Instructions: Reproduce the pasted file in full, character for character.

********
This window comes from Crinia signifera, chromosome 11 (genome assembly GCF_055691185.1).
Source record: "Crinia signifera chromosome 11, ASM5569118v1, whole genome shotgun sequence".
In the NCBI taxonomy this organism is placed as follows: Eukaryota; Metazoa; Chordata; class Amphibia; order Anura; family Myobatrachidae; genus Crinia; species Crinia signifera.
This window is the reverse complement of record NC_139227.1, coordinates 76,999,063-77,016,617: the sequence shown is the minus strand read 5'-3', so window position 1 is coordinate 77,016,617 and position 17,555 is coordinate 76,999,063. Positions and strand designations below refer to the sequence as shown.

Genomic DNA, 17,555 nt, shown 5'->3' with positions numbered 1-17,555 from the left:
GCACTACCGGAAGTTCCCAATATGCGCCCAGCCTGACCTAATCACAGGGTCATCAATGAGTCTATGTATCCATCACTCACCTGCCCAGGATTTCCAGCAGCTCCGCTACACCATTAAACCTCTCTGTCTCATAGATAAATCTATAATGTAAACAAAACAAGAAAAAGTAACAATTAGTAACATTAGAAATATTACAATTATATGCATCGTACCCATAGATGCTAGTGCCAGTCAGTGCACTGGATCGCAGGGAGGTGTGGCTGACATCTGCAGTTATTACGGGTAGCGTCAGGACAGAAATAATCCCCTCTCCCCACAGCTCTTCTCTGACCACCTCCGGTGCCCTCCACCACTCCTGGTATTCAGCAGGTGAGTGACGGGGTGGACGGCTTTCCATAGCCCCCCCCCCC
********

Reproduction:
This window comes from Crinia signifera, chromosome 11 (genome assembly GCF_055691185.1).
Source record: "Crinia signifera chromosome 11, ASM5569118v1, whole genome shotgun sequence".
In the NCBI taxonomy this organism is placed as follows: Eukaryota; Metazoa; Chordata; class Amphibia; order Anura; family Myobatrachidae; genus Crinia; species Crinia signifera.
This window is the reverse complement of record NC_139227.1, coordinates 76,999,063-77,016,617: the sequence shown is the minus strand read 5'-3', so window position 1 is coordinate 77,016,617 and position 17,555 is coordinate 76,999,063. Positions and strand designations below refer to the sequence as shown.

Genomic DNA, 17,555 nt, shown 5'->3' with positions numbered 1-17,555 from the left:
GCACTACCGGAAGTTCCCAATATGCGCCCAGCCTGACCTAATCACAGGGTCATCAATGAGTCTATGTATCCATCACTCACCTGCCCAGGATTTCCAGCAGCTCCGCTACACCATTAAACCTCTCTGTCTCATAGATAAATCTATAATGTAAACAAAACAAGAAAAAGTAACAATTAGTAACATTAGAAATATTACAATTATATGCATCGTACCCATAGATGCTAGTGCCAGTCAGTGCACTGGATCGCAGGGAGGTGTGGCTGACATCTGCAGTTATTACGGGTAGCGTCAGGACAGAAATAATCCCCTCTCCCCACAGCTCTTCTCTGACCACCTCCGGTGCCCTCCACCACTCCTGGTATTCAGCAGGTGAGTGACGGGGTGGACGGCTTTCCATAGCCCCCCCCCCC